The Courier News from Blytheville, Arkansas on August 9, 1951 · Page 10
Get access to this page with a Free Trial
Click to view larger version

The Courier News from Blytheville, Arkansas · Page 10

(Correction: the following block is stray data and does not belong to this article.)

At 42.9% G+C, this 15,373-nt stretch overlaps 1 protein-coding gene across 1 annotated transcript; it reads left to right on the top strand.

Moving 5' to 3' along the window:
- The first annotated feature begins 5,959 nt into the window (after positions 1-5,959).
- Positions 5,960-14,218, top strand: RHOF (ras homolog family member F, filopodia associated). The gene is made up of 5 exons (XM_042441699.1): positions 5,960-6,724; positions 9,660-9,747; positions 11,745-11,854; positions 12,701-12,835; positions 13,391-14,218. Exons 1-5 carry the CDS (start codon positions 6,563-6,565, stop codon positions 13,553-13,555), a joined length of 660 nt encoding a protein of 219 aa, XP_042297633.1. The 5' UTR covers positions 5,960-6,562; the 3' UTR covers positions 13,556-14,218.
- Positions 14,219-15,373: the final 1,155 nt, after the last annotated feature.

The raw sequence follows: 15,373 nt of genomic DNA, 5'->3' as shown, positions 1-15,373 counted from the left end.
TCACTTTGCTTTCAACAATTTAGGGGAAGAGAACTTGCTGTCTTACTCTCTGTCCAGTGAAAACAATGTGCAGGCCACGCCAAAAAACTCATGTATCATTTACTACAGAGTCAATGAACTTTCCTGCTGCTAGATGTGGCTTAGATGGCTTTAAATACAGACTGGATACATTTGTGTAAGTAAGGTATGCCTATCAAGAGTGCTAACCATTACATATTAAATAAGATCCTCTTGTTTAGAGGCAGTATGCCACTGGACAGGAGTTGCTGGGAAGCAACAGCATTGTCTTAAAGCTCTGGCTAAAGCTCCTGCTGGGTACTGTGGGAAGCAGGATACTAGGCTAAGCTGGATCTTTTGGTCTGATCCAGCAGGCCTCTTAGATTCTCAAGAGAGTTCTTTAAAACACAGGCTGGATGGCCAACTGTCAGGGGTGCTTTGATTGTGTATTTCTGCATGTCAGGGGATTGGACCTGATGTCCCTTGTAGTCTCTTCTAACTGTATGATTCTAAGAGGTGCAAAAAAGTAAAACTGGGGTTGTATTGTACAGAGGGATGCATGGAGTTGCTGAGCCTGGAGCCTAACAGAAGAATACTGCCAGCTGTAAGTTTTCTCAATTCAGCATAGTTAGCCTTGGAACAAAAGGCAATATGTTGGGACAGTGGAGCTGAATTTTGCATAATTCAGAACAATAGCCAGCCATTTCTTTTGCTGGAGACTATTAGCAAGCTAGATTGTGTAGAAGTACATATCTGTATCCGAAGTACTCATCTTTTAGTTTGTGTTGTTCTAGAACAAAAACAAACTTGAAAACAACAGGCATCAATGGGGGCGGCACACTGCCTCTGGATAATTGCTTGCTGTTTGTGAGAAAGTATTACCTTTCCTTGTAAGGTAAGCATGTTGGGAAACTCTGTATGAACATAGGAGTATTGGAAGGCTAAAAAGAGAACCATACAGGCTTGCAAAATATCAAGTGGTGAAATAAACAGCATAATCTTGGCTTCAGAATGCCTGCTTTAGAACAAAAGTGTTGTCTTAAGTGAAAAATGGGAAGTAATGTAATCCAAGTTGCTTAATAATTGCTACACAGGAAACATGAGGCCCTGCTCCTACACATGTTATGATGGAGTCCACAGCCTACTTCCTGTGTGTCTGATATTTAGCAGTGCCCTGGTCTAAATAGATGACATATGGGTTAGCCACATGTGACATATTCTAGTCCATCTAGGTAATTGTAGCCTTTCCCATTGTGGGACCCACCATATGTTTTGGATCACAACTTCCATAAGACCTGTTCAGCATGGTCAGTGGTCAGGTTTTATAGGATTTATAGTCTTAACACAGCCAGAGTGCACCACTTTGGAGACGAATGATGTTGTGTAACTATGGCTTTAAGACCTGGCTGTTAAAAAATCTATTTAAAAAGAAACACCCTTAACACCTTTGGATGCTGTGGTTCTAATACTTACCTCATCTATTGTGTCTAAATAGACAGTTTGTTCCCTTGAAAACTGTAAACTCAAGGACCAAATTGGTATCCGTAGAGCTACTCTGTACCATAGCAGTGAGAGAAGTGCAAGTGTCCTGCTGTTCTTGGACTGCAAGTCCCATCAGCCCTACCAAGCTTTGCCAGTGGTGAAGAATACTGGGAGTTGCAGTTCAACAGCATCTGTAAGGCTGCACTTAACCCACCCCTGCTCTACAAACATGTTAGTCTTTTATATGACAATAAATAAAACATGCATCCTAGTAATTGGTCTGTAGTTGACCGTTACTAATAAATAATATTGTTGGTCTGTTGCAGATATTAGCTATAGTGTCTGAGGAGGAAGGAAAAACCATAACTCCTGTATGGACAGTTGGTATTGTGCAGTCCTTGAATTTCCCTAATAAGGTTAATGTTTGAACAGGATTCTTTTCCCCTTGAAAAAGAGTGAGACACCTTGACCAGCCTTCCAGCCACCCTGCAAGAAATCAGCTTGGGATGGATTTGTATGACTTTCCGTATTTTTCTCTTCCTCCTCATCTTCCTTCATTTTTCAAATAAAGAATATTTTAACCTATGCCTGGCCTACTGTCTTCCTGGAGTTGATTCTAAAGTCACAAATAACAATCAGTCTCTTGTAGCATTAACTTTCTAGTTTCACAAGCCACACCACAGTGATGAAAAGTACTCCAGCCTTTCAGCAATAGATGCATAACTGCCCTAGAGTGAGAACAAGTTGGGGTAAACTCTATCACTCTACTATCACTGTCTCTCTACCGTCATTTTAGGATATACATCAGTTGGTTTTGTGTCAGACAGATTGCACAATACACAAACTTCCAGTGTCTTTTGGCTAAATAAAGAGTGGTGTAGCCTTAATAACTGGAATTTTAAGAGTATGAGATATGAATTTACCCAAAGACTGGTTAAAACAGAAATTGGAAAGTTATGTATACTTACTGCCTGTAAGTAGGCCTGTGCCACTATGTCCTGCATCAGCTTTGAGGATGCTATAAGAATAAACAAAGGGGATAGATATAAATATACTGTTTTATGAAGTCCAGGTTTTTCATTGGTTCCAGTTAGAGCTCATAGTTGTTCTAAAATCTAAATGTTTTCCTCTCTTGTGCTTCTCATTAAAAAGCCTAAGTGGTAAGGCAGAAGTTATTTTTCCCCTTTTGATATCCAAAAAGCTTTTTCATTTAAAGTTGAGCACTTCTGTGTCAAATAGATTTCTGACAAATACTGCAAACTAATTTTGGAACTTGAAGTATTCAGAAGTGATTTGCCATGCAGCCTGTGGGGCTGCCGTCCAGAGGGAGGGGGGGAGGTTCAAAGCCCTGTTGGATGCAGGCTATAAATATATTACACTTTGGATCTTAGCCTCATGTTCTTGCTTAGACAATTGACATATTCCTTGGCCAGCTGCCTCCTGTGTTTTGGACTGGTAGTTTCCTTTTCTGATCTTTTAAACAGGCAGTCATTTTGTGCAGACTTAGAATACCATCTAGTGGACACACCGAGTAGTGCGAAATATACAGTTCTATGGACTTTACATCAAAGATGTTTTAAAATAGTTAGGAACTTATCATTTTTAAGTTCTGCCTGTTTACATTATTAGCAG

Publication:
Location:
Blytheville, Arkansas
Issue Date:
Thursday, August 9, 1951
Page:
Page 10
Cancel
Start Free Trial

Page 10 article text (OCR)